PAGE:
Virus Labs & Distribution
VLAD #2 - Virus Law

   VIRUS LAW!      by Qark and Metabolis

   These are extracts from the book 'Computers and the Law' by Greg
   Cudmore, 1994 and is an Australian perspective on the virus problem
   from a legal viewpoint.  Also included in it are some articles of
   incidents encountered in real life...  The legal aspects are sensible
   but the actual technical information is ignorant.

   Comments in [square brackets] are by me (qark).


   What is a Computer Virus?

   Computer hackers may inadvertently or deliberately introduce a virus
   to a computer system.  A virus is a program that is designed to damage
   the data or software of the host computer.  This is then often transmitted
   to other computers in a destructive chain reaction. [This is the most 
   pathetic description of a virus I've ever heard, no wonder people are
   paranoid].  Some viruses are harmless and may print a mischievous message
   or electronic graffiti on the user's screen.  Others freeze operation,
   shut a system down or destroy whole systems.  Examples of viruses
   include 'Twin Peaks', 'Burger','Michelangelo','Leprosy','Marijuana',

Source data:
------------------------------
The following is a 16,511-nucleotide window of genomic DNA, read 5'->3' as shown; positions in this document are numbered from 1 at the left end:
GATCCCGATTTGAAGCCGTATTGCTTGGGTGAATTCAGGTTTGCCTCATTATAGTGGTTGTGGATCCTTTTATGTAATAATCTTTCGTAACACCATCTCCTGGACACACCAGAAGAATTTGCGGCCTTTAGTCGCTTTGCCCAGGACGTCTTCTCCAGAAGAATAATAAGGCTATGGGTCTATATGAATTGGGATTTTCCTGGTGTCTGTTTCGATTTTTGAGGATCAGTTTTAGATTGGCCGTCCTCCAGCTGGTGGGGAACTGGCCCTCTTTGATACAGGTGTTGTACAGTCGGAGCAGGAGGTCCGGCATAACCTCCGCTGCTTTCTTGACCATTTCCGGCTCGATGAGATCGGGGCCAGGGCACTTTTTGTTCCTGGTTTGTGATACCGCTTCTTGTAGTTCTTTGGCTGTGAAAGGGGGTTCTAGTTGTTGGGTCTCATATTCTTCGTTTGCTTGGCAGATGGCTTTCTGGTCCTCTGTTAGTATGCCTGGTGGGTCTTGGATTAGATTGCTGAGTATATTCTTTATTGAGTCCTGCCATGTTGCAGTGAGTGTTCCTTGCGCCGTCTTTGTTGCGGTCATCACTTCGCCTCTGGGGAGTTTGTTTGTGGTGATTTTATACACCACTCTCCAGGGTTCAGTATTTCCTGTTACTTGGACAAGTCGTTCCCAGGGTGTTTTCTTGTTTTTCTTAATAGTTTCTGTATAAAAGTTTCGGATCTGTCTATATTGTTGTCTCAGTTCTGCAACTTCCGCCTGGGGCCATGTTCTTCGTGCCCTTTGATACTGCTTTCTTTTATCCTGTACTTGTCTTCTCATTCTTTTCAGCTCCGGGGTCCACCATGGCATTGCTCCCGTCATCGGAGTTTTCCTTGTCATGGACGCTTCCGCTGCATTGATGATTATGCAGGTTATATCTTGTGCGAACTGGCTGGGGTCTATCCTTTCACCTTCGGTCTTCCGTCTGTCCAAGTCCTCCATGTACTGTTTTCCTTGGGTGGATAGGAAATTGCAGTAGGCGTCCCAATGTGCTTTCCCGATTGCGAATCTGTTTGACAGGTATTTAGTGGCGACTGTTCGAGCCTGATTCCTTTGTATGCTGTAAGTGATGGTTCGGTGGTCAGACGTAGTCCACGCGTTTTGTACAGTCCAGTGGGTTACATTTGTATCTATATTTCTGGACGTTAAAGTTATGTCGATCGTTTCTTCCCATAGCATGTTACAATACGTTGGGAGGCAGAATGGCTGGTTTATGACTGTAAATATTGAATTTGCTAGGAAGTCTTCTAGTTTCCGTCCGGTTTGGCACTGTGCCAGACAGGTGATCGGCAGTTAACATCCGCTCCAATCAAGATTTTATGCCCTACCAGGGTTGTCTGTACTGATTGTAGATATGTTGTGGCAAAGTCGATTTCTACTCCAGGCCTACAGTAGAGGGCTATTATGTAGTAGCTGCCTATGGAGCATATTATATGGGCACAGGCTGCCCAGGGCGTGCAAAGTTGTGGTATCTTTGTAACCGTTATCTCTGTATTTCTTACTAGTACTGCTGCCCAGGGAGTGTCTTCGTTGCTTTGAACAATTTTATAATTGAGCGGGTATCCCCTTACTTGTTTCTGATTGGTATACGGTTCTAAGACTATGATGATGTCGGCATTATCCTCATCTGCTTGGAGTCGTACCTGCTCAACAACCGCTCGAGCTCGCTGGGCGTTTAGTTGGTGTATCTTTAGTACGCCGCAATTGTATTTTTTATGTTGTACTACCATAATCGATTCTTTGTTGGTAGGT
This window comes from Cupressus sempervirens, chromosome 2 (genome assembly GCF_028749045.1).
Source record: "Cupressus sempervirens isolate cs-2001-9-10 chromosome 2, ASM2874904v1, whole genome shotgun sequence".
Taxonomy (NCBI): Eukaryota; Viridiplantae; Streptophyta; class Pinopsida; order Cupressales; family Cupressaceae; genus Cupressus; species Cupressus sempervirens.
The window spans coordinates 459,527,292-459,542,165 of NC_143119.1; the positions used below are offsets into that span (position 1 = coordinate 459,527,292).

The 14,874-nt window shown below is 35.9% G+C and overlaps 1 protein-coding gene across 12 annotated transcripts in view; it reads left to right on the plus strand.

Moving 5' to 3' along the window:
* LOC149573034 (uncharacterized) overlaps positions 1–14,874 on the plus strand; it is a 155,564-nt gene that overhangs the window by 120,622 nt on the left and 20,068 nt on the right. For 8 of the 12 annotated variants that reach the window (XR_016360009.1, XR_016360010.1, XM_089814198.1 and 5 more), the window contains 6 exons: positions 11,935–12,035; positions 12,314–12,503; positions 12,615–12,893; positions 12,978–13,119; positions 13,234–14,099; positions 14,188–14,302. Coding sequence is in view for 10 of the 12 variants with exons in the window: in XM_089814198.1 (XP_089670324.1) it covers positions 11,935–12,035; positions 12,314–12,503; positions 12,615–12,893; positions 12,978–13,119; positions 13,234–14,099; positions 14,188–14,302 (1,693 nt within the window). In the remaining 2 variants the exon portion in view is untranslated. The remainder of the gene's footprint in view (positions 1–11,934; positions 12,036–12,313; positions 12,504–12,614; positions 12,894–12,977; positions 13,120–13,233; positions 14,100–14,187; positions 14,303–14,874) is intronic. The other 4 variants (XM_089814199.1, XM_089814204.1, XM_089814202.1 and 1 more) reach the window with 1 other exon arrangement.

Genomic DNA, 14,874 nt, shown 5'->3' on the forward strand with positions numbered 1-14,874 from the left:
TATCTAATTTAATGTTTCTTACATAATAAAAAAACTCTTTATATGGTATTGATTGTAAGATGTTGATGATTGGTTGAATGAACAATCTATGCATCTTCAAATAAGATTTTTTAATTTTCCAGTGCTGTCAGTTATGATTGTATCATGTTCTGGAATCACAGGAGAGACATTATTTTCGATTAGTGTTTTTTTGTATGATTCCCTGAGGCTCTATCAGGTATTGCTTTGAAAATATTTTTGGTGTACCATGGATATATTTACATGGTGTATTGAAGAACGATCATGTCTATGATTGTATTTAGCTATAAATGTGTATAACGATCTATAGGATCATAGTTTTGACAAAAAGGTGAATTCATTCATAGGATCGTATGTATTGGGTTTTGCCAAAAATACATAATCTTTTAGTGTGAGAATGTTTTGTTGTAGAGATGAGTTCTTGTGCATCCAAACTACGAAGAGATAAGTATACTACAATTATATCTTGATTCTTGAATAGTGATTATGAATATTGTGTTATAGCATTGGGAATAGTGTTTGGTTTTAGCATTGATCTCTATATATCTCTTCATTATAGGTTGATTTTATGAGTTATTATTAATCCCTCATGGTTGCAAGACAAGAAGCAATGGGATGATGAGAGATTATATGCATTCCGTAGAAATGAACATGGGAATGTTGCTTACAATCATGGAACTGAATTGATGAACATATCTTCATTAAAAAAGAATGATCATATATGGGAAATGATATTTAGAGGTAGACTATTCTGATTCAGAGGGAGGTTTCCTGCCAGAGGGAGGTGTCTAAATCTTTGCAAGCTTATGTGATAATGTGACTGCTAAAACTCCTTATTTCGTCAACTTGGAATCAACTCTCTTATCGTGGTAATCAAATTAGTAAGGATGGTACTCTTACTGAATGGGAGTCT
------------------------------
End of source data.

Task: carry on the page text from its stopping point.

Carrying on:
'Green Caterpillar', and 'Eddie'.  One called 'Cookie Monster' continually
   sends the message 'I want a cookie!" across the computer screen until you
   type the word 'cookie'.  Melbourne and Brisbane are apparently the
   Australian capitals of computer virus trouble, [This is true, but
   Melbourne isnt that big except for having nuke.  Perth is emerging as
   well, but mysteriously Australia's biggest city Sydney has never even
   produced a flicker of activity] having introduced 'No Frills' and
   'Gingerbread Man'.  'Gingerbread's' message is simply 'Ha,Ha,Ha,
   I'm the Gingerbread Man, and ends with 'Made in Oz!'. 

   Most viruses are spread by the exchange of floppy disks and are more
   prevalent in stand-alone personal computers than networked systems
   because operating software does not contain user and supervisor modes.
   Most users are unaware that their computer has caught a virus and pass
   it on unwittingly.

   Computer Viruses and the Law